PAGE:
Wild horses have long been an evocative symbol of the American West. When wild horses and burros were threatened with extinction nearly 50 years ago, Congress rode to the rescue with a law providing broad protections.
Horse numbers have soared, however, along with government costs to manage the herds. And the animals increasingly compete with privately owned livestock for food and water on public lands—a conflict worsened by climate change. There is broad agreement that something has to give.
Even so, animal welfare groups have bristled at measures taken and being considered by the Bureau of Land Management, the branch of the Interior Department that oversees an immense swath of western public lands. The bureau recently eased limits on sales of captured horses to private parties, raising fears about the animals possibly being funneled to slaughterhouses to become food for pets and people. And although the BLM is currently barred from killing horses to control their numbers, the agency raised euthanasia as an option in a recent report to Congress.
Wildlife advocates instead are pushing measures they see as more humane, such as expanding an existing contraception program, reducing acreage available for grazing and mining and allowing more wild horses on public lands.
The clash comes amid aggressive efforts by the Trump administration to tilt public lands policies in favor of private interests, such as ranchers, mining companies and oil and gas drillers. Administration officials are seeking sweeping changes to the Endangered Species Act, have significantly downsized two national monuments in Utah—the Bears Ears and Grand Staircase-Escalante national monuments—and are considering reductions in several others. They also want to roll back rules to limit methane gas emissions from oil and gas drilling on public lands.Based on that pattern, “I really believe wild horses get in the way of a larger effort, which is to eventually privatize public lands,” said Ginger Kathrens, a cinematographer and a member of the National Wild Horse and Burro Advisory Board.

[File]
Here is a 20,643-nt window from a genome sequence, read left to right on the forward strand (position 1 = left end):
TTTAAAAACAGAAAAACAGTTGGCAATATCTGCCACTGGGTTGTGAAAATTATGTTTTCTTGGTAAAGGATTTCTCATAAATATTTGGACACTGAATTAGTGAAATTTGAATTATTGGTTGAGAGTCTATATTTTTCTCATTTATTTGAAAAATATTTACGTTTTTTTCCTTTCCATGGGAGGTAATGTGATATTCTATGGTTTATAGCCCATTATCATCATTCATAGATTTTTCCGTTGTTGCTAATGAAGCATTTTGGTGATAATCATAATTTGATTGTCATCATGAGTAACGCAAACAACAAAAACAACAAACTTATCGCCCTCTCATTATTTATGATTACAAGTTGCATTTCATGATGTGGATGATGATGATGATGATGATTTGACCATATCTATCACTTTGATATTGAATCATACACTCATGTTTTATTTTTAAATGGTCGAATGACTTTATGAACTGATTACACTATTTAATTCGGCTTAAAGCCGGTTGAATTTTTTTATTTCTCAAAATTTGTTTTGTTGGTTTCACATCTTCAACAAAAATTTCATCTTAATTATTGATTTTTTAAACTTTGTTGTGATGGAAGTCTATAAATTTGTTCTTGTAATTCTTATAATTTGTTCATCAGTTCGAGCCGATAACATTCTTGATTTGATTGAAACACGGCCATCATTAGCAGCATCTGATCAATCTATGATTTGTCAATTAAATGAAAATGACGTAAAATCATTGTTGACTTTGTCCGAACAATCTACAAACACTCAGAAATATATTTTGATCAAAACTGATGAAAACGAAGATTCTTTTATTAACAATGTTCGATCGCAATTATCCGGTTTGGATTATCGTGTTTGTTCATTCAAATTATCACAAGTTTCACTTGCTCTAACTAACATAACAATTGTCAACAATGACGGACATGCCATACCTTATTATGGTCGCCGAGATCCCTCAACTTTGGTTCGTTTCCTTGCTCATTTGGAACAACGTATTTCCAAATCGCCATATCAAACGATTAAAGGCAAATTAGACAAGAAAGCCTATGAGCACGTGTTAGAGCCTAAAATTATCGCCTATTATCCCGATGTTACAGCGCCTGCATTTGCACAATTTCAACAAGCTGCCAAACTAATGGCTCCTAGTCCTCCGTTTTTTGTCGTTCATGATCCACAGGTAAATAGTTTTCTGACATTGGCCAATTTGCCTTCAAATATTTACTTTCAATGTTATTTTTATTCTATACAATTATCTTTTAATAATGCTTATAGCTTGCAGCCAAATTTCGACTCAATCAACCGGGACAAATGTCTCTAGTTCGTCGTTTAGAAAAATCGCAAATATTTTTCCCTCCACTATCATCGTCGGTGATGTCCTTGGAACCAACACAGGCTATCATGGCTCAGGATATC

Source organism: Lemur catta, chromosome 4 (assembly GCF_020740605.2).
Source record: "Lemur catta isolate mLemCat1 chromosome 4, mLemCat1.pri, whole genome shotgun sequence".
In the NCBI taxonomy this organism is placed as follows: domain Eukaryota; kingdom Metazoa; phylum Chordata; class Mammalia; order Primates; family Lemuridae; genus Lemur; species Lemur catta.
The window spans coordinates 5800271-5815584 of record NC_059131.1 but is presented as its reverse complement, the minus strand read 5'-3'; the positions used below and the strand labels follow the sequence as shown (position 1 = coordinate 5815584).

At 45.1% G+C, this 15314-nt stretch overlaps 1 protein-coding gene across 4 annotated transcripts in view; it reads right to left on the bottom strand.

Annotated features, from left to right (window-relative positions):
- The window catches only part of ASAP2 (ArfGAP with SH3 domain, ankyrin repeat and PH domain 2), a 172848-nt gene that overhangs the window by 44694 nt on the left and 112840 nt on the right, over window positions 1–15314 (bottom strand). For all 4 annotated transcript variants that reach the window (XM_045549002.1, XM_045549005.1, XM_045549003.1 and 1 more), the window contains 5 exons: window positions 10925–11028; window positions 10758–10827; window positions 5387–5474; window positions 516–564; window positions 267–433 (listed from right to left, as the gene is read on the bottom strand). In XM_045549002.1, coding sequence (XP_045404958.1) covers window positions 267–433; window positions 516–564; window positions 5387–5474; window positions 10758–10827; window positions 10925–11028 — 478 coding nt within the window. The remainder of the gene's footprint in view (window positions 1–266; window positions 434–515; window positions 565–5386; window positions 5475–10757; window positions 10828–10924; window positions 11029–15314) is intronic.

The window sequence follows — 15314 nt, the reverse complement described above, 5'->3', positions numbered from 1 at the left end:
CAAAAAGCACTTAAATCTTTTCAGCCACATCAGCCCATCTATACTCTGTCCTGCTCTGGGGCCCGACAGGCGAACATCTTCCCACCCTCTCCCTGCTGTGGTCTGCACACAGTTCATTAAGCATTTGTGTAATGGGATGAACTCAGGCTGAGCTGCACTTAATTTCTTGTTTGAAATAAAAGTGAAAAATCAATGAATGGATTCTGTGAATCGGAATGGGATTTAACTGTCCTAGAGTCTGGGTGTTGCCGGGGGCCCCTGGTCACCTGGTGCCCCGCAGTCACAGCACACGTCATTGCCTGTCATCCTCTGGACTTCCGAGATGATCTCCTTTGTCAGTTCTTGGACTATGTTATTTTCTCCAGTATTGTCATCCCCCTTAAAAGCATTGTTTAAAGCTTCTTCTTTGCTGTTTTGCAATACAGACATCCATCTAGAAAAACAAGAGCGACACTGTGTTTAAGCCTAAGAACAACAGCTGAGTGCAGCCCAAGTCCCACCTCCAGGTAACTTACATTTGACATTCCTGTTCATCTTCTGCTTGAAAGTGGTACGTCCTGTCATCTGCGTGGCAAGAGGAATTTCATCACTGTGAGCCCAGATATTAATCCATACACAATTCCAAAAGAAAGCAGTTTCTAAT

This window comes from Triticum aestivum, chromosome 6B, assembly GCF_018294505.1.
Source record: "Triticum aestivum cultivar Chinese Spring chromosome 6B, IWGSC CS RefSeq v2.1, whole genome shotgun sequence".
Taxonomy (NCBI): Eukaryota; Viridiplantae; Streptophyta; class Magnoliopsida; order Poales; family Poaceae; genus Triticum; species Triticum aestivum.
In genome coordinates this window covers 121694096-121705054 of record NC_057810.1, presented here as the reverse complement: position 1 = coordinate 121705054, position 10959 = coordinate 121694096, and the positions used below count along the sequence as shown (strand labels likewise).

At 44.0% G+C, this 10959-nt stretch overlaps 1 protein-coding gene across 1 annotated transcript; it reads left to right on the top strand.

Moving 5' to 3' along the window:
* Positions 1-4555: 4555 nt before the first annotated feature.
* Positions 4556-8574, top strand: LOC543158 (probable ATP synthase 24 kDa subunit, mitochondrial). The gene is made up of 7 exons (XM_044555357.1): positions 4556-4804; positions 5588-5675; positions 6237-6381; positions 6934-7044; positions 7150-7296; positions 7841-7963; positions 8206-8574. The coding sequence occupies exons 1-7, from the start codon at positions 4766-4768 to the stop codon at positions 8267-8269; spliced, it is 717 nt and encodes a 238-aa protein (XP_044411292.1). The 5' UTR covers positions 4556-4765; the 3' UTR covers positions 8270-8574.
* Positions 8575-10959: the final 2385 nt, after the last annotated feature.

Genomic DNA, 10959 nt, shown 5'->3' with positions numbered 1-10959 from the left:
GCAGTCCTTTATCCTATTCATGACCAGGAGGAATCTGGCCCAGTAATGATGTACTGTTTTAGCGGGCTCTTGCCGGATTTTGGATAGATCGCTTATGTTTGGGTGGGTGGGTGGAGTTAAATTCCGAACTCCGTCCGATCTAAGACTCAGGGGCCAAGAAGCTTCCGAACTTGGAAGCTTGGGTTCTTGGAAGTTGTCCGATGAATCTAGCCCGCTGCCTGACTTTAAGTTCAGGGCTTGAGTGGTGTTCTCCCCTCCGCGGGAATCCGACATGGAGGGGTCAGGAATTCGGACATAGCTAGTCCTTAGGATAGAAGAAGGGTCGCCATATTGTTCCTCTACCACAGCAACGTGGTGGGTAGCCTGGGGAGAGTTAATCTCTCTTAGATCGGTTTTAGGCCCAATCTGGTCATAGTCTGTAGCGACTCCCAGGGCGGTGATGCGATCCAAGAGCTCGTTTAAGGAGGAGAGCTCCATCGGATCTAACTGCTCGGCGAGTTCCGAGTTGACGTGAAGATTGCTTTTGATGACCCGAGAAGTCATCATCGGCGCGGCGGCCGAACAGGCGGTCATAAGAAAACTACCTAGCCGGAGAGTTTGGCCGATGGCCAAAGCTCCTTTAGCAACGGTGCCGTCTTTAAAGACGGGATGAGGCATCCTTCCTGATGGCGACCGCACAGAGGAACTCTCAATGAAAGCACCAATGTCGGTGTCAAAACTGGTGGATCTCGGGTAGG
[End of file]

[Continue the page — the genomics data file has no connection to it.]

The BLM brushed aside claims that it is willing to jeopardize the animals to benefit private interests. In a statement, the agency said it “continues to evaluate options for managing wild horses and burros, including forging effective partnerships with public and private organizations to train and place wild horses and burros into private care through adoptions and sales. We are always interested in hearing suggestions on ways to provide good, permanent homes for excess horses.”Despite their protected status, wild horse herds have long been regarded as a nuisance by ranchers. In the 1950s and 1960s, they were headed toward extinction due to so many being shipped to slaughterhouses. Appalled, Velma Bronn Johnston, a Nevada secretary nicknamed “Wild Horse Annie,” spearheaded a campaign to save the animals, culminating in the 1971 Wild Free-Roaming Horse and Burro Act.
Though a limit was originally set at nearly 27,000 wild horses and burros, it hasn’t been enforced. As of March, according to the BLM, there were almost 82,000 roaming free. Meanwhile, over the years the government has reduced the areas available to the horses by more than 40 percent, due to court rulings and to protect habitat, among other reasons. Further reductionshave been proposed.
The government already has rounded up 45,320 of the animals, holding them in corrals and pastures, many privately owned, at an annual cost of $48 million. These roundups, frequently done with helicopters, also are controversial, as they can lead to horse injuries and deaths.
While it is illegal to dispatch the animals to slaughterhouses, the BLM conducts sales and adoptions, and transfers horses to state or federal agencies as work horses. In addition, the BLM uses contraceptives to control horse numbers, though critics want to expand this effort as a way to avoid more draconian steps. All told, the BLM measures so far have not put a serious dent in the wild horse population.